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Hillary Clinton Mark Makela Getty Images Copyright Mark Makela, Getty Images

Lessons Learned From Hillary Clinton’s Tax Returns

Let's look at what tax planning suggestions we can offer after reviewing Hillary Clinton's tax return.

Democratic presidential nominee Hillary Clinton recently released her 2015 federal individual income tax return, which was filed jointly with her husband Bill Clinton. With income in excess of $10 million per year, the Clintons find themselves in the highest income tax bracket. Leaving politics aside, we thought it would be interesting to take a look at what tax planning suggestions we could offer after reviewing her return. Here’s what we came up with.

Self-Employment Income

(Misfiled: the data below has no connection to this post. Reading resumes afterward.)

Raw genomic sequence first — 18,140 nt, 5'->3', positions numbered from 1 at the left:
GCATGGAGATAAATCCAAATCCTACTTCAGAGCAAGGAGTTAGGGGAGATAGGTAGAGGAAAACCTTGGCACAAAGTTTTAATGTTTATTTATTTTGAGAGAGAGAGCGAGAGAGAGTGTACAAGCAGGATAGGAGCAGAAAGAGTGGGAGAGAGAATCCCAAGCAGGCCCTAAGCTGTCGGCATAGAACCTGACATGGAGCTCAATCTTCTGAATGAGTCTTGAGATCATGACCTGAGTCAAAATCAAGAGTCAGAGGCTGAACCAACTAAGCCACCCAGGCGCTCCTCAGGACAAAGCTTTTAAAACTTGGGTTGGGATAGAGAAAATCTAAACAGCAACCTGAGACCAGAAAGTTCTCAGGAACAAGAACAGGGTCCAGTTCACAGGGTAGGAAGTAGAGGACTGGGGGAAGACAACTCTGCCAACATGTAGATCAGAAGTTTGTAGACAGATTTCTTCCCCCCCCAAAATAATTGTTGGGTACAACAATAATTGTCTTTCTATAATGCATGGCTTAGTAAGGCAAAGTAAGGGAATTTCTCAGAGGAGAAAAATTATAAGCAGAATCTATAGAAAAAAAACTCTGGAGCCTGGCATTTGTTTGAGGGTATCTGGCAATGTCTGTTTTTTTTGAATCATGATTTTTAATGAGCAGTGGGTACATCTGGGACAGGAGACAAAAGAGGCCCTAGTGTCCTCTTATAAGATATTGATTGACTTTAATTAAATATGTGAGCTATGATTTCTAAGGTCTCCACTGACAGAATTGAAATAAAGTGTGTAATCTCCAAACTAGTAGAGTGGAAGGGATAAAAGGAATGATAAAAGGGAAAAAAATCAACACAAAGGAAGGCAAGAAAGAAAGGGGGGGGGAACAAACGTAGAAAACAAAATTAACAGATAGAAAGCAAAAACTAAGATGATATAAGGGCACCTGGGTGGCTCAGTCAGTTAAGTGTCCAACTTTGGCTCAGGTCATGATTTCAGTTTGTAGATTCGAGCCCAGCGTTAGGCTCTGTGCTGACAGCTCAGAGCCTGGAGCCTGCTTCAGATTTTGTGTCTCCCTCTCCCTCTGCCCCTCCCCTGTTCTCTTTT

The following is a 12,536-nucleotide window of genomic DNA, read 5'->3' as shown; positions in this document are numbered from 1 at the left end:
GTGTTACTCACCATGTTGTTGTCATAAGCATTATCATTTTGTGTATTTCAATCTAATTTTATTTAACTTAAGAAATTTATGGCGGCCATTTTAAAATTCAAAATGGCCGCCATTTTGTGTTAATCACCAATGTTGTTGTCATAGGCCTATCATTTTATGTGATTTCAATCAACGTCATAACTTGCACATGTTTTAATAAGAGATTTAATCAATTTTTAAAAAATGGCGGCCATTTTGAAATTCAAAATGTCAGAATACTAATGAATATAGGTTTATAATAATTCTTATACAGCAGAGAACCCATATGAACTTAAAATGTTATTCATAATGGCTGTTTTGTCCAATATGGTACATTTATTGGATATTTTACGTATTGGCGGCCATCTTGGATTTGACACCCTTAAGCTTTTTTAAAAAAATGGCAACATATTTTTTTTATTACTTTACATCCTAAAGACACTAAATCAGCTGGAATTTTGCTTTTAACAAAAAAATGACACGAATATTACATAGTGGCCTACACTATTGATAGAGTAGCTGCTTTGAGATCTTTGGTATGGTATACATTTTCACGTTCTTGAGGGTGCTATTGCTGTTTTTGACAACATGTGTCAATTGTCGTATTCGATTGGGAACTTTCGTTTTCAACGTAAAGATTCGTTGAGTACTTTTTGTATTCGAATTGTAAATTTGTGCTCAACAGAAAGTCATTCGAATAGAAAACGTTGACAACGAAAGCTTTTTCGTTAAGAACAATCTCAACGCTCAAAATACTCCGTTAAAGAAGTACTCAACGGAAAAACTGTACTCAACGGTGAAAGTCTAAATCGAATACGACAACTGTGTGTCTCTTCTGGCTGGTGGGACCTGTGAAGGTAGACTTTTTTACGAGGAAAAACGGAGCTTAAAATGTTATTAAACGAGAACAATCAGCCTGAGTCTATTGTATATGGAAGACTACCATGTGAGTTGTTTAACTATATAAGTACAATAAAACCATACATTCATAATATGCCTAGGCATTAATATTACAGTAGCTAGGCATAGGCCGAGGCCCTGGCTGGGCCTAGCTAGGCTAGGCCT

The Clintons earned $10,168,272 of self-employment income in 2015 from book royalties, speaking engagements and consulting, resulting in the payment of $301,698 in self-employment tax. As self-employed taxpayers, the Clintons pay both the employer and employee share of Social Security and Medicare tax, at rates of 12.4 and 2.9 percent, respectively. A 0.9 percent additional Medicare tax applies to earned income over $250,000 for taxpayers married filing jointly. Although not disclosed on the publicly released return, we can infer the additional Medicare tax of $82,264 based on the available details.